Der „Kiew-Moment“ bedeutet auch eine starke NATO, aber auch, einen starken europäischen Pfeiler aufzubauen. Die EVP hat letzte Woche NATO-Truppen in Litauen besucht. Ich habe dort einen niederländischen Kommandeur gefragt: „Was ist Ihr größter Wunsch an die Politik?“ Und seine Antwort war: „Wir verbringen 50 % unserer Zeit damit, die technischen Standards bei Funkgeräten, Technik, bei der Munition zu koordinieren. Schafft endlich gemeinsame europäische Strukturen!“ Das war die Bitte der Soldaten, die im Moment die Freiheit Europas verteidigen.

Der „Kiew-Moment“ bedeutet: Europa muss jetzt auch groß denken. Deswegen, bitte ich, müssen wir die Konferenz zur Zukunft Europas neu denken. Der Bürgerdialog ist abgeschlossen. Wir haben die Rückmeldungen. Jetzt ist es der richtige Zeitpunkt, diese Konferenz zu einem echten Platz zu machen, wo wir über die Zukunft Europas entscheiden, den Mut haben, diese Schritte gemeinsam zu gehen – wann, wenn nicht jetzt!

Und der „Kiew-Moment“ zeigt auch, dass wir die Politikbereiche auf den Prüfstand stellen müssen, die wir hier im Europäischen Parlament zu diskutieren haben: die Energiepolitik, bereits angesprochen von Ursula von der Leyen, die EU muss den Green Deal beschleunigen und neue internationale Partnerschaften sowie Energiehandelsverträge abschließen.

Und der „Kiew-Moment“ bedeutet für uns: Wir sind mit den USA in einer Schicksalsgemeinschaft verbunden. Gerade mit Joe Biden müssen wir jetzt dieses Momentum nutzen. Gerade jetzt zeigt sich, wie wichtig eine geschlossene Wirtschaftsunion, eine Wirtschaftsmacht für Freiheit und Demokratie ist. Und deswegen wollen wir eine neue TTIP, ein neues Handelsabkommen mit den Amerikanern aufbauen, damit wir noch enger zusammenstehen.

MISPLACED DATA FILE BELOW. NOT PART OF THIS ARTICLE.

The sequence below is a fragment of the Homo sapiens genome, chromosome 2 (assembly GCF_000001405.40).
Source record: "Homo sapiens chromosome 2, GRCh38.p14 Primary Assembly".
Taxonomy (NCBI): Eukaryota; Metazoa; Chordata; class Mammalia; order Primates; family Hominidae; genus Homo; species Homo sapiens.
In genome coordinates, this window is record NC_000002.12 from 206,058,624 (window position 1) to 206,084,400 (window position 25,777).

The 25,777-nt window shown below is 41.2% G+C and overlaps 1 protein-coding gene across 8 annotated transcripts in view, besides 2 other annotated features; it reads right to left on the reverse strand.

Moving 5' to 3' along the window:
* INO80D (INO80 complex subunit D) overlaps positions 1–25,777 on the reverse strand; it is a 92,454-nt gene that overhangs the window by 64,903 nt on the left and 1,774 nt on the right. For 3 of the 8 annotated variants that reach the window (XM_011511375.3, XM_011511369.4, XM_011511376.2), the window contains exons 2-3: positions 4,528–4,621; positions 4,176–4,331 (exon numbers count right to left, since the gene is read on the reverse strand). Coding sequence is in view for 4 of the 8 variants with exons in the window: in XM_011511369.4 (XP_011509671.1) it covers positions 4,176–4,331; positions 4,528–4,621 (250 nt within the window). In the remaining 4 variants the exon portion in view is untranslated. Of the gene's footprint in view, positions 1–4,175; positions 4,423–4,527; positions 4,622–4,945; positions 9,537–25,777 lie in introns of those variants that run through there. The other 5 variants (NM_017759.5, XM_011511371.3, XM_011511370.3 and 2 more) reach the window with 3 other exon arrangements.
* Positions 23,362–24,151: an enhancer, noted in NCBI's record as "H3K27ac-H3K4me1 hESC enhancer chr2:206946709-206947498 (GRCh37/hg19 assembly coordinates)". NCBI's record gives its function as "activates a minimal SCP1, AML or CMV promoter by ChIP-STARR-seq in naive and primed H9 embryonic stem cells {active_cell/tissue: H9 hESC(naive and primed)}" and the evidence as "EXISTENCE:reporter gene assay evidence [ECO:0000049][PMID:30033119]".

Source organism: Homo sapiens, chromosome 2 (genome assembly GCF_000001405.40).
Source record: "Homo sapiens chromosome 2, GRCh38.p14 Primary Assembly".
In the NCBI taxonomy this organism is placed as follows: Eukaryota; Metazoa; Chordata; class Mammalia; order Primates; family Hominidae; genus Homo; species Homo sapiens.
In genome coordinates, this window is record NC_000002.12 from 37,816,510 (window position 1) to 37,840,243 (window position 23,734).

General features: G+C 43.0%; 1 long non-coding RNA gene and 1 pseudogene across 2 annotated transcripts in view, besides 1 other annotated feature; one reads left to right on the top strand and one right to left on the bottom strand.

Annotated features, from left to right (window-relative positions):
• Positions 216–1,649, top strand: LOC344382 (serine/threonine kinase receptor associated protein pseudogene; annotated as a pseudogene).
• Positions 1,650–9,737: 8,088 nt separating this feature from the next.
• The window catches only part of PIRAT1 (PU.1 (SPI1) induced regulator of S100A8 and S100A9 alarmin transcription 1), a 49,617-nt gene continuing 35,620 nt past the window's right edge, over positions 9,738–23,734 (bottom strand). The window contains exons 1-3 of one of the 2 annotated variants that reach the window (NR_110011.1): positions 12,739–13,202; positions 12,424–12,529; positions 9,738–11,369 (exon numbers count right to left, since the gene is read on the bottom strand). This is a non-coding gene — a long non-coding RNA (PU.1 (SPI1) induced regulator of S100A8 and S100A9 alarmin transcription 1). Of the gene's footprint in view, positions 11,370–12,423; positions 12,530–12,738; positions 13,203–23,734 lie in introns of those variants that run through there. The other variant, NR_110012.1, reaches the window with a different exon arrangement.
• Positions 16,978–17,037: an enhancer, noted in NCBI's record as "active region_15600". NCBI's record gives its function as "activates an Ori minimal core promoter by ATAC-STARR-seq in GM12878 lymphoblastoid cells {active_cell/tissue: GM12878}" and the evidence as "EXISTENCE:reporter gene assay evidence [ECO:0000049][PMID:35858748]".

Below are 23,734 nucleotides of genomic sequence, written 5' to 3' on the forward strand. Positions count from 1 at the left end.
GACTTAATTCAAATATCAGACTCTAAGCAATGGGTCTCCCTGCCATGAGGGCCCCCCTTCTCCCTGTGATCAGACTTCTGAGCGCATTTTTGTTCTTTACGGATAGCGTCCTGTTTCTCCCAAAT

Es ist der richtige Zeitpunkt, mit diesem Kiew-Moment die Weiterentwicklung Europas anzugehen. Es beginnt eine neue Zeit. Wir brauchen einen langen Atem. Aber die Freiheit und der European way of life sind es wert. Denn Freiheit hat kein Preisschild. Den Preis der Freiheit zahlt man erst, wenn man sie verliert. Das beweisen uns die mutigen Ukrainerinnen und Ukrainer. Wir stehen an eurer Seite!

(Beifall)

 
  
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  Iratxe García Pérez, en nombre del Grupo S&D. – Señora presidenta, la guerra de Putin contra Ucrania marca el inicio de una nueva etapa en Europa y en el mundo. En tiempos históricos necesitamos decisiones históricas. El apoyo financiero y militar a Ucrania, la desconexión de los principales bancos rusos de la plataforma SWIFT, la activación de la Directiva de protección internacional para ayudar a los refugiados ucranianos y la prohibición de la maquinaria mediática del Kremlin suponen un salto cualitativo para nuestra capacidad de respuesta.